March 24, 2020
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New Kenyon research suggests college students who prefer casual hookups to committed relationships judge the bodies of possible partners more harshly, seeking someone thin with a big chest.
And here’s a twist: Women seem to think more like men in a hookup culture, more readily objectifying potential partners, said lead researcher Sarah Murnen, the Samuel B. Cummings Jr. Professor of Psychology. The study, researched and run by Kenyon students with Murnen, was published in the peer-reviewed journal Body Image.
“The extent you’re in one of these more objectifying cultures, the more you’re going to be judged by your body and the more you’re going to be judged,” said Murnen, who noted that this culture of sexual permissiveness favoring hookups and swapping stories about experiences has become more common on college campuses.
Men who watched more TV, especially sports and reality shows, chose slimmer and bustier silhouettes more often when considering ideal partners, according to the survey of 487 heterosexual Kenyon students.
“The more they’re involved in sports media, the thinner the ideal body type they chose for women,” Murnen said.
In fact, men’s media consumption was one of the strongest predictors of how they judged women. The possible link was one of the study’s most novel findings, Murnen said.
“There’s a lot of research on how media affects ideals we have for our own bodies, but not so much on the ideals that we have for romantic partners,” she said.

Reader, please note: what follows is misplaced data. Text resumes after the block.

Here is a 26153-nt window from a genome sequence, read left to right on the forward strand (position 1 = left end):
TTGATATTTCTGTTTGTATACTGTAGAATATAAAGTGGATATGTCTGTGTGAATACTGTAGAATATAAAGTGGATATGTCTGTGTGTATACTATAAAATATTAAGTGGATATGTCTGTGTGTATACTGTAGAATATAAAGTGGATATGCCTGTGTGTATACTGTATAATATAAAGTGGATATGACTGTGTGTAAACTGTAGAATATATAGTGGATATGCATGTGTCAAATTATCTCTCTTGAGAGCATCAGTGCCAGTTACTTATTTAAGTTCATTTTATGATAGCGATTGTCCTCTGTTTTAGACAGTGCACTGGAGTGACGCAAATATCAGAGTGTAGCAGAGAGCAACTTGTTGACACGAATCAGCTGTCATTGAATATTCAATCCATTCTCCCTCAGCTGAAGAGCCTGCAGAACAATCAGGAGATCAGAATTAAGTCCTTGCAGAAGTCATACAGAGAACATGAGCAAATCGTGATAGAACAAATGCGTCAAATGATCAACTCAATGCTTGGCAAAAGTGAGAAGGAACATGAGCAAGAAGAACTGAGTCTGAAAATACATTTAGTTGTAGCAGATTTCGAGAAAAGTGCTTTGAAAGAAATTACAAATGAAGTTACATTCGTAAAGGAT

The idea for the study came out of a research group of students who have since graduated. They helped administer the survey over two years and write the article. The Psychology Department offers these kinds of opportunities to students who want to learn upper-level research methods.
Karen Huntsman ’13, who works near Detroit, said she has a greater appreciation for research after working with classmates to focus varying ideas, to research gaps in previous research, and to conduct the survey. Seeing the research in print is one of her most rewarding experiences, she said.
“It is important to recognize that every article we read with a new scientific development, and every off-handed science fun fact we share with friends or co-workers took years to develop and, most likely, the collaboration of many people,” she said.
Students who took the online survey chose among simple silhouettes of men and women that depicted varied weights, chest sizes, and, in women, hip-to-waist ratios.
While the study doesn’t make definitive conclusions about the causes of behavior, Murnen said she sees a greater willingness of people to judge others based on appearance.
For women, the strongest predictor that they would have a stricter body ideal for partners was feeling that relationships between men and women are typically adversarial. These women, who indicated they believed ideas such as men and women can’t really be friends and men are out for only one thing, are more likely to be judged by their bodies and, in turn, judge men that way more often, Murnen said.
“People with those attitudes think the only thing they can do is hook up,” she said.